At Seattle Rep we believe in “Theater at the Heart of Public Life.” As theater-makers, we have the power to reveal our shared humanity through the stories we tell and transform communities in the process; but this is only possible if we commit to the work of creating a more just and equitable space for Black, Indigenous, and People of Color (BIPOC) artists, staff, and community members. We must acknowledge some hard truths about the history of racial inequities that have existed within our country, our industry, and our organization for far too long, and work to actively dismantle a system that is in direct opposition to our mission to create productions and programs that reflect and elevate the diverse cultures, perspectives, and life experiences of our region. By continuing to build anti-racist practices into every aspect of our work, from hiring policies to rehearsal procedures, from governance and leadership to strategic planning, we will return to producing art on stage in a way that truly aligns with our values upon the conclusion of the pandemic. 

Our work to become a more diverse and inclusive organization dates back to our earliest diversity conversations in the 1990s, but Seattle Rep started on a path towards establishing greater accountability in the summer of 2014 and began to prioritize anti-racism policies by developing an Equity, Diversity, and Inclusion (EDI) Plan in 2016 establishing the following goals:   

  • Inclusive Hiring Processes: We added EDI questions as a standard part of the recruitment/interview process, began to utilize hiring panels, and standardized interview questions.
  • Diversify Programming: We updated our mission statement to specifically focus on collaboration with artists “to create productions and programs that reflect and elevate the diverse cultures, perspectives, and life experiences of our region.” This imperative has powered our recent mainstage seasons and been woven into all of our artistic programming, including Public Works, The Other Season, 20x30, and New Directions.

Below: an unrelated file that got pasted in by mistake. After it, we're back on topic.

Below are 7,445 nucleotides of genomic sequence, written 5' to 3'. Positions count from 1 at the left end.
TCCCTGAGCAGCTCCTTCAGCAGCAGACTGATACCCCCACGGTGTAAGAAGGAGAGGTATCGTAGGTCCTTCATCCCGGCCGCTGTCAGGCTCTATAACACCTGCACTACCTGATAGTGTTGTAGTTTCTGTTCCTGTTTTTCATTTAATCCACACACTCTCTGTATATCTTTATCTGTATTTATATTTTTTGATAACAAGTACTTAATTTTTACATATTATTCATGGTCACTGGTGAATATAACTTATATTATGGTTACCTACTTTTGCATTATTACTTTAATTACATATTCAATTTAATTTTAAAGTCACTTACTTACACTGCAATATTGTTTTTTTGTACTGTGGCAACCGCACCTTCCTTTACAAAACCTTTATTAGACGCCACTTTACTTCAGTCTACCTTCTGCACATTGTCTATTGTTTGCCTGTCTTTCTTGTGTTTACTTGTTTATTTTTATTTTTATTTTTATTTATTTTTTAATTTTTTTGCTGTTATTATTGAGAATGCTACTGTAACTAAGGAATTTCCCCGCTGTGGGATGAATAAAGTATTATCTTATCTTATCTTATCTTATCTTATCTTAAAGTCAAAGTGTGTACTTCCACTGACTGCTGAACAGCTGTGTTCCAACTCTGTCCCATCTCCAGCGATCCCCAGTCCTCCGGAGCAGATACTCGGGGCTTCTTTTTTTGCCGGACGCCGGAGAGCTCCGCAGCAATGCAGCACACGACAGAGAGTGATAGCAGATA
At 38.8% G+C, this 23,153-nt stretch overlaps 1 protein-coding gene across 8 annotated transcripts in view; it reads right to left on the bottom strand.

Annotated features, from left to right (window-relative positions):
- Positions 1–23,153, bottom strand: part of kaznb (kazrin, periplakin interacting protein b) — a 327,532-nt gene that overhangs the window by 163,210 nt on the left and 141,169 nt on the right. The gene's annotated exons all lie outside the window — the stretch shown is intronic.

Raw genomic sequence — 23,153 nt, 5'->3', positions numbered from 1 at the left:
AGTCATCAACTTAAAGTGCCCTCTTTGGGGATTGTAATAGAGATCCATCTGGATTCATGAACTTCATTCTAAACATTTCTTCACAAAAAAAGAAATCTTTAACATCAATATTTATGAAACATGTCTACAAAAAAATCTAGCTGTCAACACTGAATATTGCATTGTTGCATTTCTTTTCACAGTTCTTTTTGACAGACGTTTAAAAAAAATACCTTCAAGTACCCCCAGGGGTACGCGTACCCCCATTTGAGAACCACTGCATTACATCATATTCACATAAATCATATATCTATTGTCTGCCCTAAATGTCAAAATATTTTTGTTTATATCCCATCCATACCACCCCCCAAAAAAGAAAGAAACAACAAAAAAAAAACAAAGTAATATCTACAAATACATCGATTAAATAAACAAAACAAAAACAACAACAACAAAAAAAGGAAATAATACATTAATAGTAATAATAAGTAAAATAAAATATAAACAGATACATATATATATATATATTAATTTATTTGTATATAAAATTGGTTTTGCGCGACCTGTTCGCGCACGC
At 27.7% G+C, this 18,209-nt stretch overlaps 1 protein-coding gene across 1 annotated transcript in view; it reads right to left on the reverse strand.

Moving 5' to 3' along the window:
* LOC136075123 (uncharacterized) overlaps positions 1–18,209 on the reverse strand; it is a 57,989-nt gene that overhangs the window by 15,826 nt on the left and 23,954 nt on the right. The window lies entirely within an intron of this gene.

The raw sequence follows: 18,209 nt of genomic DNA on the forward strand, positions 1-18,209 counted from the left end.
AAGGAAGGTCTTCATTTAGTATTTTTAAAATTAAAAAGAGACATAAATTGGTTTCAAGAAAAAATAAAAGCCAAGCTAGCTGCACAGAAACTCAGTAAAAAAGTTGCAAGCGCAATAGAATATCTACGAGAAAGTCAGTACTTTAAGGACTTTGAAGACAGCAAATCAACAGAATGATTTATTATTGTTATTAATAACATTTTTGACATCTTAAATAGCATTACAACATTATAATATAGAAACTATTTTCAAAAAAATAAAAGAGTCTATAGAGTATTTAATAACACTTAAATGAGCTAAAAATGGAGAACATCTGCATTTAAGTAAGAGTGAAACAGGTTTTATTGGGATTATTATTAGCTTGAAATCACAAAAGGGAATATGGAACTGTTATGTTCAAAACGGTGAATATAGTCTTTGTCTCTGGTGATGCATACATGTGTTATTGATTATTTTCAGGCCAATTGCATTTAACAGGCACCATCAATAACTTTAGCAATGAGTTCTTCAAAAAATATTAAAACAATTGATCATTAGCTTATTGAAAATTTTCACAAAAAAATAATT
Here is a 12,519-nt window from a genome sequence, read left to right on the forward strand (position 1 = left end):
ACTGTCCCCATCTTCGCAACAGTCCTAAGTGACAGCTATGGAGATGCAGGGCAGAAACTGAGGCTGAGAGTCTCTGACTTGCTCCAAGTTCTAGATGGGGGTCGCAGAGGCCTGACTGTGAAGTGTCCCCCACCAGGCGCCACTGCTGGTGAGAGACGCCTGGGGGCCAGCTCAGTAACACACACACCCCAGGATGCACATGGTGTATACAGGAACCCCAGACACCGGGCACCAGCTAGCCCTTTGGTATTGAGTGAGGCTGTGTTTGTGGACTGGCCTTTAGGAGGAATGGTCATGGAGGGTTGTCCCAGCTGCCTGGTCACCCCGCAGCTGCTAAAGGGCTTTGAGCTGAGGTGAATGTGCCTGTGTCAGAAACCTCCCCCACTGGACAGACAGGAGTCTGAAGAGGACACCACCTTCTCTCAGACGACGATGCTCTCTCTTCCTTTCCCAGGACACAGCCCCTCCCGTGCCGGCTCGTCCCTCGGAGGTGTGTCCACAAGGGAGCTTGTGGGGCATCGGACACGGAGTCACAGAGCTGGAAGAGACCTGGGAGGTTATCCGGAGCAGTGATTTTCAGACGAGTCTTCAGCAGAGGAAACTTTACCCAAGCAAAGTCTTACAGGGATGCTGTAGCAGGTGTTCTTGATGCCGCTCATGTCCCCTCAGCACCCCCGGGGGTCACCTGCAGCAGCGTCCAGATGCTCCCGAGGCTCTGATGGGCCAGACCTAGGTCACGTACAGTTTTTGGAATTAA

• Transform Staff Leadership: As recently 2017, our Senior Leadership team was 100% white. As of May 2022, 3 of the 11 members of Senior Leadership (27%) now represent BIPOC communities.
  • Deepen and Expand Community Engagement: In January 2019, we created the position of Director of Arts Engagement to more widely engage our diverse community and increase access and connection to our artistic work, including continuing and expanding our long-standing youth engagement programs.
  • Expand EDI Training: To diminish the potential for harm and firmly establish an anti-racist culture, Seattle Rep hosts mandatory bi-annual trainings for all staff and bi-weekly white anti-racism and BIPOC affinity groups for staff, Board, and artists.   
  • Adopt Equitable Language: We integrated equity, diversity, and inclusion language into our revised mission, vision, and values statement, and we established land acknowledgement practices.
  • Center Strategic Plan: Our EDI goals were threaded into our 2018 institutional strategic plan. Meanwhile, the Equity Team, made up of a diverse cross section of staff, artists, and teaching artists, is meeting weekly to develop a new EDI Plan for 2021 in advance of the development of a new institutional strategic plan.